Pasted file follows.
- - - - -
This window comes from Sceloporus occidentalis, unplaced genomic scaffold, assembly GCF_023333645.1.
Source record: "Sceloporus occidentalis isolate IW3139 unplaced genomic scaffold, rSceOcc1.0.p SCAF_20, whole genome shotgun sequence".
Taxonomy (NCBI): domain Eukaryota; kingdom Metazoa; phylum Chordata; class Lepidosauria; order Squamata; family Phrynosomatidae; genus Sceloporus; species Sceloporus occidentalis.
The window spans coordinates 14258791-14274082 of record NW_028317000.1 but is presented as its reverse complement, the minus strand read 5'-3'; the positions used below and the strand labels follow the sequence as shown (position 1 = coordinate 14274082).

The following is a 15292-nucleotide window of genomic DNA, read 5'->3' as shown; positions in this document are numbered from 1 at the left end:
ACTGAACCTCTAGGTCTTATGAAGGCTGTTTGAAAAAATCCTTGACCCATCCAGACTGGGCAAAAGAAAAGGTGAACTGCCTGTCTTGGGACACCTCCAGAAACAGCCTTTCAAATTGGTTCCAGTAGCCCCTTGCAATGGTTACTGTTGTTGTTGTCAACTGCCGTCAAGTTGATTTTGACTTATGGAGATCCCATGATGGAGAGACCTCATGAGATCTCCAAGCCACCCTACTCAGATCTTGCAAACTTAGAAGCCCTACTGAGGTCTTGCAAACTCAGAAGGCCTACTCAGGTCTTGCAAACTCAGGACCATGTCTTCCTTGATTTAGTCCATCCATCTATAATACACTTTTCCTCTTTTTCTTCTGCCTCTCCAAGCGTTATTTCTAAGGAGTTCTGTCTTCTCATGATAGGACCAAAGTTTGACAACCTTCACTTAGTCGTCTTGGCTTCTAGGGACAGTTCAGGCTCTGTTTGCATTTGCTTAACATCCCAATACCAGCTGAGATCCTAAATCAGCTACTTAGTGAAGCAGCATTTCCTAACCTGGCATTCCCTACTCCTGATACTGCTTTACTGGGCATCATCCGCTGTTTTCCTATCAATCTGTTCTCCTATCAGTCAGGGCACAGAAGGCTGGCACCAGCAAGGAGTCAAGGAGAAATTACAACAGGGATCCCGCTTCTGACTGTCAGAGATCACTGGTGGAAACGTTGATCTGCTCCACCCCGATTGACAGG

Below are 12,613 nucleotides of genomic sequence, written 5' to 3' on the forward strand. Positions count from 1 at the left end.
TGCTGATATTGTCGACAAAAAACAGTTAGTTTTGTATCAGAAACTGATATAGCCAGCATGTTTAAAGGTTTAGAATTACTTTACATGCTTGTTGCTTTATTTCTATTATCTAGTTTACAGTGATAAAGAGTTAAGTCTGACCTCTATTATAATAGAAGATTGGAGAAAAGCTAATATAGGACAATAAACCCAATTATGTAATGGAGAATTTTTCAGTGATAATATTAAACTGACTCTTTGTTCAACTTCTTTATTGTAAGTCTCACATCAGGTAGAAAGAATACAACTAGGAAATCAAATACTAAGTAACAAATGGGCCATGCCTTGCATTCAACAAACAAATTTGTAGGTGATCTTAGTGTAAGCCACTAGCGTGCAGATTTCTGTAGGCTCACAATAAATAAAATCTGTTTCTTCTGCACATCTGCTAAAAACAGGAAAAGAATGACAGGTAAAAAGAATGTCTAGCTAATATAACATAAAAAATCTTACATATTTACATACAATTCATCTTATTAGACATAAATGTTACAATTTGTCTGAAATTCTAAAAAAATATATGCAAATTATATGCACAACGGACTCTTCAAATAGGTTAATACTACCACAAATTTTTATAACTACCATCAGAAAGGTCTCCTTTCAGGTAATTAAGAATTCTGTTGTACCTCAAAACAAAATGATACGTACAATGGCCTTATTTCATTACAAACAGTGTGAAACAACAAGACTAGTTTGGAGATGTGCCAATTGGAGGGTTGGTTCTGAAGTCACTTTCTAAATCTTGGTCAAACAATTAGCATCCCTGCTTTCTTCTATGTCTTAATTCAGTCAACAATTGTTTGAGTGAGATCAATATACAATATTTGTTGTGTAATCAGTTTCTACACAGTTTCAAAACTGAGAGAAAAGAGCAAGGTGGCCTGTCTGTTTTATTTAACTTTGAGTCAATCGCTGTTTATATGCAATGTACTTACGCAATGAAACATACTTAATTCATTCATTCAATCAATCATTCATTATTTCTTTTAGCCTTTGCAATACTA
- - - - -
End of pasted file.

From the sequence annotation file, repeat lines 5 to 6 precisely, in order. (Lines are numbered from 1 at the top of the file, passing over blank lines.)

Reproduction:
The following is a 15292-nucleotide window of genomic DNA, read 5'->3' as shown; positions in this document are numbered from 1 at the left end:
ACTGAACCTCTAGGTCTTATGAAGGCTGTTTGAAAAAATCCTTGACCCATCCAGACTGGGCAAAAGAAAAGGTGAACTGCCTGTCTTGGGACACCTCCAGAAACAGCCTTTCAAATTGGTTCCAGTAGCCCCTTGCAATGGTTACTGTTGTTGTTGTCAACTGCCGTCAAGTTGATTTTGACTTATGGAGATCCCATGATGGAGAGACCTCATGAGATCTCCAAGCCACCCTACTCAGATCTTGCAAACTTAGAAGCCCTACTGAGGTCTTGCAAACTCAGAAGGCCTACTCAGGTCTTGCAAACTCAGGACCATGTCTTCCTTGATTTAGTCCATCCATCTATAATACACTTTTCCTCTTTTTCTTCTGCCTCTCCAAGCGTTATTTCTAAGGAGTTCTGTCTTCTCATGATAGGACCAAAGTTTGACAACCTTCACTTAGTCGTCTTGGCTTCTAGGGACAGTTCAGGCTCTGTTTGCATTTGCTTAACATCCCAATACCAGCTGAGATCCTAAATCAGCTACTTAGTGAAGCAGCATTTCCTAACCTGGCATTCCCTACTCCTGATACTGCTTTACTGGGCATCATCCGCTGTTTTCCTATCAATCTGTTCTCCTATCAGTCAGGGCACAGAAGGCTGGCACCAGCAAGGAGTCAAGGAGAAATTACAACAGGGATCCCGCTTCTGACTGTCAGAGATCACTGGTGGAAACGTTGATCTGCTCCACCCCGATTGACAGG